Market Failures in the Financial System: Implications for Financial Sector Policies, especially in Developing Countries?
Joseph E. Stiglitz
Throughout the world, banks and the financial sector more generally have become widely criticized. They didn’t do what they were supposed to do, and they did what they weren’t supposed to. I have likened the financial sector to the brain of the economy: it is central to the management of risk and the allocation of capital. It runs the economy’s payment mechanism. It intermediates between savers and investors, providing capital to new and growing businesses. When it does its functions well, economies prosper; when it does its jobs poorly, economies and societies suffer. Unfortunately, there is a growing sentiment that in recent years, banks in many countries—including the US and Europe—didn’t do their job well. The resulting losses are enormous—in terms GDP alone, in the trillions of dollars.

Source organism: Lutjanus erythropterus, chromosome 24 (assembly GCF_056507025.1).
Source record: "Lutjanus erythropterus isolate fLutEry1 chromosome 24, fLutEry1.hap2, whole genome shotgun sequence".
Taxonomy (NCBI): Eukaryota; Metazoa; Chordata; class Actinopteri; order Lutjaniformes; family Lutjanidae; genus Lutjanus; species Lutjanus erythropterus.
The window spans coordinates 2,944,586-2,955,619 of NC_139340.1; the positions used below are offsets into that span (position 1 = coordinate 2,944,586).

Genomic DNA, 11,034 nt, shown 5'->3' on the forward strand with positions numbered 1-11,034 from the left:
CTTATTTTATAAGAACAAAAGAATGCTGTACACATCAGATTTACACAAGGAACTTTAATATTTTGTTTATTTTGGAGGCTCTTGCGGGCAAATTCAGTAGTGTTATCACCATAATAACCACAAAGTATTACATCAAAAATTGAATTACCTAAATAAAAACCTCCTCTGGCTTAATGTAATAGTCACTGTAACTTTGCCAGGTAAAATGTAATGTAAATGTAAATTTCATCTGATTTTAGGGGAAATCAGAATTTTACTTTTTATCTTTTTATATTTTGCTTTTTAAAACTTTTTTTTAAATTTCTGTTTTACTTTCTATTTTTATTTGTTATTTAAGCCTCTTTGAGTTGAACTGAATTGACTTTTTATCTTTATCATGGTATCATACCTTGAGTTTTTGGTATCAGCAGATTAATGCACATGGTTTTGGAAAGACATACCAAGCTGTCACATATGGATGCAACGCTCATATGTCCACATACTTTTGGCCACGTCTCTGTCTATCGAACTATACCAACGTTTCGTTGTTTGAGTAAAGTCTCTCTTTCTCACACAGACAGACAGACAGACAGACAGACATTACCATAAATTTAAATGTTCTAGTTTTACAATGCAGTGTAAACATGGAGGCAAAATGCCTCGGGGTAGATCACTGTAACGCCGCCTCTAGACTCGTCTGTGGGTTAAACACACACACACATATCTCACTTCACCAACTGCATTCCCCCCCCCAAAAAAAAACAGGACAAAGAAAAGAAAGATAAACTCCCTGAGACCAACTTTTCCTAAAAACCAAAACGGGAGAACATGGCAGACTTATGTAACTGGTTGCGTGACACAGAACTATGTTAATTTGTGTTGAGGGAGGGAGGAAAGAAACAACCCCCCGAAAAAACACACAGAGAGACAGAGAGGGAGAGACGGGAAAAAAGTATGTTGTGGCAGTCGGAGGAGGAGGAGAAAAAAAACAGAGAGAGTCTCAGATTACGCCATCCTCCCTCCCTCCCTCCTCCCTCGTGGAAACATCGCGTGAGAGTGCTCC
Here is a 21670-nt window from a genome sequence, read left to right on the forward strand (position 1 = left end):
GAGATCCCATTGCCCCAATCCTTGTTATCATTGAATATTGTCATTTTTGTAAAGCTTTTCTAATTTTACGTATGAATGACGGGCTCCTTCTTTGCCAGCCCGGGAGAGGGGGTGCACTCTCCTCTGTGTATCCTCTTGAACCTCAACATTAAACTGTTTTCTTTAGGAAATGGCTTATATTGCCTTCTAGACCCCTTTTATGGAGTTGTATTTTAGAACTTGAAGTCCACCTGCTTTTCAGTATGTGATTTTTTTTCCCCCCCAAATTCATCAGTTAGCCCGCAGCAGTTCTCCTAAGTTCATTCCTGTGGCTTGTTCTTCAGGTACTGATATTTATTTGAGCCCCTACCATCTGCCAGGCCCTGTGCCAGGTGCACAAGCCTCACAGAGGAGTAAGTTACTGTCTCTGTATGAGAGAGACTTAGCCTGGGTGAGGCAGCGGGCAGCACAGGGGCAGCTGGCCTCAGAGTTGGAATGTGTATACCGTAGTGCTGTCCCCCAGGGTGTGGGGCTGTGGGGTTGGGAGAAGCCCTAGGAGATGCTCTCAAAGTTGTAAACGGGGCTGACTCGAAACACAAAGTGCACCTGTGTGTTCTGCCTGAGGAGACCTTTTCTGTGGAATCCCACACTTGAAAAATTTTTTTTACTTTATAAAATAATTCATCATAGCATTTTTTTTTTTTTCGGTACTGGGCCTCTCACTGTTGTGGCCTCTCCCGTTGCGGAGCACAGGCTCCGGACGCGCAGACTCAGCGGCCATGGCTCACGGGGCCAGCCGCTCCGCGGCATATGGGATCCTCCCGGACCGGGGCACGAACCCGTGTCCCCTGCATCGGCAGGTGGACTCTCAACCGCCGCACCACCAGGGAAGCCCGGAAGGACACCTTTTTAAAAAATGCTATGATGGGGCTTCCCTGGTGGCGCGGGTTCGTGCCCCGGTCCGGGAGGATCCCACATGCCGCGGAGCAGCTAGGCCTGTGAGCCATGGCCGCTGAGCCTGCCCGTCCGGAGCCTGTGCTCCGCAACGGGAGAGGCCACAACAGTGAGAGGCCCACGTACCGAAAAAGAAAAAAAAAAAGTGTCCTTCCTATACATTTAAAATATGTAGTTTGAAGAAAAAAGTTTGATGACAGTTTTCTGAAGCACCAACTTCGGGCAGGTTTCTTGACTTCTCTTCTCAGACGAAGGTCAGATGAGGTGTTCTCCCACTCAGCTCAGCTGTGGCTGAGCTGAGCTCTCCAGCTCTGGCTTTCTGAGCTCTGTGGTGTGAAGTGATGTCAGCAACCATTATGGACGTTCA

Regulators have been blamed, but mainly for not doing their job, of preventing these abuses. For this, there is no excuse: There have been periods (notably in the decades beginning in the mid-30s) in which regulation worked. But then interests and ideology combined to push an agenda of deregulation and liberalization. Even before that ideology had become fashionable in the 1980s, economic science had explained why markets in general and financial markets in particular were, on their own, neither efficient not stable, a perspective reinforced by a wealth of historical experience.
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